Imagine coming home after a busy afternoon to find a snake slithering through your thongs.
This is exactly what happened to a Caloundra resident over the Christmas holidays as she discovered an unwelcome surprise wrapped around her black double pluggers.
It doesn’t get any more Aussie than that! Or awful. Like spine-tingling awful!
Snake in your Thongs
EARLY CHRISSY PRESENT?A Caloundra resident got their Christmas present a little early this afternoon when she came…
The juvenile red-bellied black snake blends in so perfectly with the pattern of the thongs that we almost completely missed it. The slithering creature was safely caught, snapped and shared by Sunshine Coast Snake Catchers.
Although red-belied black snakes are venomous, they are not one of the most deadliest snakes in Australia.
So that’s a plus…
Snakes in your plains? Here’s what you need to do
The snakes seem to be coming out in droves this summer, with a whole flotilla of residents getting the shocks of their lives after finding these slithery nightmares in the strangest places. One woman discovered a venomous snake wrapped around her child’s LEGO while another found a baby snake curled up in her son’s water bottle.
We recently spoke to Associate Professor Bill Nimorakiotakis from Epworth Richmond Emergency Department, about what to do if your child does come into contact with a snake.
What To Do if a Snake Bites Your Child
- Do not panic – Snake venom travels through the body during muscle contractions. Help your child stay calm to keep the muscles from contracting and the venom from spreading.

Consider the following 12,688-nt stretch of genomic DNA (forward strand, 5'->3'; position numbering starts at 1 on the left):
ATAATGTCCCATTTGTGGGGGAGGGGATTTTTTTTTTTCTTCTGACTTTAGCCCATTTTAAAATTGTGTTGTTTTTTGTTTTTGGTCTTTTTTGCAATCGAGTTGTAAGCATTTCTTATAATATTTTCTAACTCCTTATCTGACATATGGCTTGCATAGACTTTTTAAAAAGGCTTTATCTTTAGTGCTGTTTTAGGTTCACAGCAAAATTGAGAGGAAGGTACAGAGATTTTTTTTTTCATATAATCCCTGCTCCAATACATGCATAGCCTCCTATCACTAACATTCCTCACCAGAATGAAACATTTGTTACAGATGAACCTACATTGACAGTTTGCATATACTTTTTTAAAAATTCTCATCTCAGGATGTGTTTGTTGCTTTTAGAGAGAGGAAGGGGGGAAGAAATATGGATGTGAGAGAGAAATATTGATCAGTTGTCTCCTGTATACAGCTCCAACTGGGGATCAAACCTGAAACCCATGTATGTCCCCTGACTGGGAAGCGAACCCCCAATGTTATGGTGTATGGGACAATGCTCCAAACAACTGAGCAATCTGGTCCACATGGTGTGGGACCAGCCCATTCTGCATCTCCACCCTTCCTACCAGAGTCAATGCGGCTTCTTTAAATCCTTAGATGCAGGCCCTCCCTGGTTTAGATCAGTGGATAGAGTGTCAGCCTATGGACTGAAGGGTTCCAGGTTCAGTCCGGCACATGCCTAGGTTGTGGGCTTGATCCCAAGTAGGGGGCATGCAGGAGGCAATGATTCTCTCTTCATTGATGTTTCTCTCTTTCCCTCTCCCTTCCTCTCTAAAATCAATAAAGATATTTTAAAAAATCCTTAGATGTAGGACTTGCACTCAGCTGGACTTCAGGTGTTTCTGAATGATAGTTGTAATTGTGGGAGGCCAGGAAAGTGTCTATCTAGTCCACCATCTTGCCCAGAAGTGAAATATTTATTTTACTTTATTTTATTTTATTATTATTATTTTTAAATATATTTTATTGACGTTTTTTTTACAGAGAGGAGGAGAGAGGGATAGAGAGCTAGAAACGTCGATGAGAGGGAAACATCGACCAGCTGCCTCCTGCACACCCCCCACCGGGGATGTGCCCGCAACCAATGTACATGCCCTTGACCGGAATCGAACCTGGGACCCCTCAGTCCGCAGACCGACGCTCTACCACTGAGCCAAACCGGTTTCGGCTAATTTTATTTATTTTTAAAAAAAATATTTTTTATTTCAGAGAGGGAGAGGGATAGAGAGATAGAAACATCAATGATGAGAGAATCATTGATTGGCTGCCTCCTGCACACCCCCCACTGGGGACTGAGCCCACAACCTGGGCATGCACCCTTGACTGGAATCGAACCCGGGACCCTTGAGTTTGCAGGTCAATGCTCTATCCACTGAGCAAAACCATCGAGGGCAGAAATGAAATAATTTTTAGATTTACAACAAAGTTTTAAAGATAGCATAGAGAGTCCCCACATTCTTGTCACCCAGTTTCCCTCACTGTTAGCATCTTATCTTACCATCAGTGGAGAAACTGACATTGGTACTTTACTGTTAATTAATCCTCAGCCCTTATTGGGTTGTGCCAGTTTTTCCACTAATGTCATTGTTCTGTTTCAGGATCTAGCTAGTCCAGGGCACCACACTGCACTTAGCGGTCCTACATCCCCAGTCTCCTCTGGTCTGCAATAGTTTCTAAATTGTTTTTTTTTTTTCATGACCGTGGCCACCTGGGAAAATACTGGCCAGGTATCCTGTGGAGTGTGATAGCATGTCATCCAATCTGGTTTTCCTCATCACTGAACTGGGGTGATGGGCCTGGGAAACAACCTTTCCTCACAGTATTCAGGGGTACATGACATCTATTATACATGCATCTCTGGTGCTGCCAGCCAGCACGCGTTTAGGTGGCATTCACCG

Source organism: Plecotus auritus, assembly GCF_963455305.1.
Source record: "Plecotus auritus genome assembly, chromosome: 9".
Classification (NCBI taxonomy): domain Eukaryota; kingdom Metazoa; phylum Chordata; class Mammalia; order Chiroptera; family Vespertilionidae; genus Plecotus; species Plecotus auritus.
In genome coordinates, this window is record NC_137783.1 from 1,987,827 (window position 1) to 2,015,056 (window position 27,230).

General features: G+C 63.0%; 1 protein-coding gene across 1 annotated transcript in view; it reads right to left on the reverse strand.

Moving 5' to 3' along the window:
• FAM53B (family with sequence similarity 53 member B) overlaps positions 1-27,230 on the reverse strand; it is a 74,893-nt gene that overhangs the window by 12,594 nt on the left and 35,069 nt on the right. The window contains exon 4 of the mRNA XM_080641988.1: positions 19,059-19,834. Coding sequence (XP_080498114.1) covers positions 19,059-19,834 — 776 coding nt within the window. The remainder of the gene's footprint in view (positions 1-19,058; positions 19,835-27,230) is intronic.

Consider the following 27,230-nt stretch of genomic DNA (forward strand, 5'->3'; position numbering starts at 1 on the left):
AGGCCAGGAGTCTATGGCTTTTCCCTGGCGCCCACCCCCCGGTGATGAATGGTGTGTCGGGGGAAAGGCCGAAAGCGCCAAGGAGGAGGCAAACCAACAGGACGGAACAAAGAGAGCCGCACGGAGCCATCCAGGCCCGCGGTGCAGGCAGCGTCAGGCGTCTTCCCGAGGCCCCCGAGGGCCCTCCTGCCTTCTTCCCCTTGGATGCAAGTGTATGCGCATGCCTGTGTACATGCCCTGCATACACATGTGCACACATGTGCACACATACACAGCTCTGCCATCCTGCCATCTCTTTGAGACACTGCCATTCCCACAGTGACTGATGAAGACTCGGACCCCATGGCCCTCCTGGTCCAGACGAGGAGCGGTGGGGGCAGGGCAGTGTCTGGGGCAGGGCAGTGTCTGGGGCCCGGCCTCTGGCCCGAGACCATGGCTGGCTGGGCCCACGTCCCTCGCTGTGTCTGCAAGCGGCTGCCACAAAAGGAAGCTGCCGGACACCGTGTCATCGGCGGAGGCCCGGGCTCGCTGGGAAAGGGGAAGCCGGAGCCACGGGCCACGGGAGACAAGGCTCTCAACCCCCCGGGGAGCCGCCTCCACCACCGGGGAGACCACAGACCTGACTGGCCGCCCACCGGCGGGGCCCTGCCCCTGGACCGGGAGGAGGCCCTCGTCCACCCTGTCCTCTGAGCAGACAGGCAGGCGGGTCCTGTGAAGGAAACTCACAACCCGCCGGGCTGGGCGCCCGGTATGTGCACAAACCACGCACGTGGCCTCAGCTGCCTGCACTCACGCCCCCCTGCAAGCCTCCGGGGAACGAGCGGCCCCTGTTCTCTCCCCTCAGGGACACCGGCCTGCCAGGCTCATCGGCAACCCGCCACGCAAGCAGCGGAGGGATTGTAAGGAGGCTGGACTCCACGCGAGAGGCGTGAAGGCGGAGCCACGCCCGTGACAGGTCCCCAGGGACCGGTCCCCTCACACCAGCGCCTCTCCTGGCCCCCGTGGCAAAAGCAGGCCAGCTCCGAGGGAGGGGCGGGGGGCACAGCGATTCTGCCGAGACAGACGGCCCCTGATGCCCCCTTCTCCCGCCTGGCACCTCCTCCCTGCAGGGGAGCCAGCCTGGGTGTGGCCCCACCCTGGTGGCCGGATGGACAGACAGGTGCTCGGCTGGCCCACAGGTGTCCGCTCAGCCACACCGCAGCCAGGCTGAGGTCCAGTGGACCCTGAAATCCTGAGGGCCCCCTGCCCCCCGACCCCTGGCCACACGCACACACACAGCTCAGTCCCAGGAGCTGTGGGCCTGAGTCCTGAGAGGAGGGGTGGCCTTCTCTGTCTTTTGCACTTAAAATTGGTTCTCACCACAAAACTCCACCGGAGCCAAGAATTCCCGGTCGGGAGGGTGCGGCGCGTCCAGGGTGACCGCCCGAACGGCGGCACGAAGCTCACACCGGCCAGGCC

- Don’t let your child walk – Try not to move him at all. And, if you must, carry him instead. Again, any movement can push the venom through the body quicker.
- Bandage the area – An elastic compression bandage is best, wrapped as tightly as you would wrap a sprained ankle.
- Head to the ER – It’s too risky to assume that the snake isn’t venomous. Go in, no matter what. The emergency department will be able to evaluate your child and give the appropriate anti-venom.
- Do not try DIY – Don’t try to wash the area of the bite, suck out the venom or cut the bite.
- Do not attempt to identify the snake – No need to try and take a photo of the offender or try and catch a glimpse of it. Let it go.
- Download the free app – When your child is bitten by a snake, it’s not always possible to remember these rules, which is why it’s smart to keep the info on your phone. Australian Bites & Stings is a free app with all you need to know on snake bite first aid, plus guidelines on bites and stings from other venomous creatures.
Check out our full Snake Survival Guide for more information on snake bite safety this summer.